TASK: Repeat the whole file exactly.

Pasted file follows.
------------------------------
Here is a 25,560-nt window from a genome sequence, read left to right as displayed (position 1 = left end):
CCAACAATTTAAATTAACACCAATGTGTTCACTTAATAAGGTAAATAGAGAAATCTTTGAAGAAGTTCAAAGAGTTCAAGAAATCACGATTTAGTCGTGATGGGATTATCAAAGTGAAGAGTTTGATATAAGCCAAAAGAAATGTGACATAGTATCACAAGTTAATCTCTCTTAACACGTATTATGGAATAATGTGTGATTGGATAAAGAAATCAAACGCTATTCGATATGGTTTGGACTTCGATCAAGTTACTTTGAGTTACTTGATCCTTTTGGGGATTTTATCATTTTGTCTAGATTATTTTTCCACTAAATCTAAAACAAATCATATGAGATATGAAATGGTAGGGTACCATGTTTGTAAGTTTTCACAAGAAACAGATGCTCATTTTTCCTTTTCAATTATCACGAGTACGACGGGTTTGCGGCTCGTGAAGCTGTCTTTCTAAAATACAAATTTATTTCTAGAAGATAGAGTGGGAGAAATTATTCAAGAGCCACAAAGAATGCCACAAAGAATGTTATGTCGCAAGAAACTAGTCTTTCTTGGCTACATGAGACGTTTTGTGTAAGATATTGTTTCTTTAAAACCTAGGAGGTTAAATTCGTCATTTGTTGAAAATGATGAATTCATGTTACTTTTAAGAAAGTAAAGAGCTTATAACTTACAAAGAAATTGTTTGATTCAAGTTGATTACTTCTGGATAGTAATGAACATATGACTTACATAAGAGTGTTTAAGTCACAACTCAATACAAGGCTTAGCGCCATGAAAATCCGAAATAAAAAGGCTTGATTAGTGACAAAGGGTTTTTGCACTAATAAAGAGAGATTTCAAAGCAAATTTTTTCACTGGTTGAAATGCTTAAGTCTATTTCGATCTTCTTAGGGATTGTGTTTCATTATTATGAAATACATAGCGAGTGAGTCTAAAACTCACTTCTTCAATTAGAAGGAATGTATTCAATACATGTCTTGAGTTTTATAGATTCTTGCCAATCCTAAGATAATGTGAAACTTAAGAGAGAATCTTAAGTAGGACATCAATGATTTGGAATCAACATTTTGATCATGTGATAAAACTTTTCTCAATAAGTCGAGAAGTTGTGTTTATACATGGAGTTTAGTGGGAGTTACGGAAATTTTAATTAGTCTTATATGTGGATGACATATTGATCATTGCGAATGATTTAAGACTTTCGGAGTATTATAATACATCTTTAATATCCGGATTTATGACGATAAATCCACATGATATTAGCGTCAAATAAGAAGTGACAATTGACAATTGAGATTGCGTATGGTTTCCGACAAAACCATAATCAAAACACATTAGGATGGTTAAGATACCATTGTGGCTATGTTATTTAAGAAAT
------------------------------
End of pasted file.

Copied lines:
Here is a 25,560-nt window from a genome sequence, read left to right as displayed (position 1 = left end):
CCAACAATTTAAATTAACACCAATGTGTTCACTTAATAAGGTAAATAGAGAAATCTTTGAAGAAGTTCAAAGAGTTCAAGAAATCACGATTTAGTCGTGATGGGATTATCAAAGTGAAGAGTTTGATATAAGCCAAAAGAAATGTGACATAGTATCACAAGTTAATCTCTCTTAACACGTATTATGGAATAATGTGTGATTGGATAAAGAAATCAAACGCTATTCGATATGGTTTGGACTTCGATCAAGTTACTTTGAGTTACTTGATCCTTTTGGGGATTTTATCATTTTGTCTAGATTATTTTTCCACTAAATCTAAAACAAATCATATGAGATATGAAATGGTAGGGTACCATGTTTGTAAGTTTTCACAAGAAACAGATGCTCATTTTTCCTTTTCAATTATCACGAGTACGACGGGTTTGCGGCTCGTGAAGCTGTCTTTCTAAAATACAAATTTATTTCTAGAAGATAGAGTGGGAGAAATTATTCAAGAGCCACAAAGAATGCCACAAAGAATGTTATGTCGCAAGAAACTAGTCTTTCTTGGCTACATGAGACGTTTTGTGTAAGATATTGTTTCTTTAAAACCTAGGAGGTTAAATTCGTCATTTGTTGAAAATGATGAATTCATGTTACTTTTAAGAAAGTAAAGAGCTTATAACTTACAAAGAAATTGTTTGATTCAAGTTGATTACTTCTGGATAGTAATGAACATATGACTTACATAAGAGTGTTTAAGTCACAACTCAATACAAGGCTTAGCGCCATGAAAATCCGAAATAAAAAGGCTTGATTAGTGACAAAGGGTTTTTGCACTAATAAAGAGAGATTTCAAAGCAAATTTTTTCACTGGTTGAAATGCTTAAGTCTATTTCGATCTTCTTAGGGATTGTGTTTCATTATTATGAAATACATAGCGAGTGAGTCTAAAACTCACTTCTTCAATTAGAAGGAATGTATTCAATACATGTCTTGAGTTTTATAGATTCTTGCCAATCCTAAGATAATGTGAAACTTAAGAGAGAATCTTAAGTAGGACATCAATGATTTGGAATCAACATTTTGATCATGTGATAAAACTTTTCTCAATAAGTCGAGAAGTTGTGTTTATACATGGAGTTTAGTGGGAGTTACGGAAATTTTAATTAGTCTTATATGTGGATGACATATTGATCATTGCGAATGATTTAAGACTTTCGGAGTATTATAATACATCTTTAATATCCGGATTTATGACGATAAATCCACATGATATTAGCGTCAAATAAGAAGTGACAATTGACAATTGAGATTGCGTATGGTTTCCGACAAAACCATAATCAAAACACATTAGGATGGTTAAGATACCATTGTGGCTATGTTATTTAAGAAAT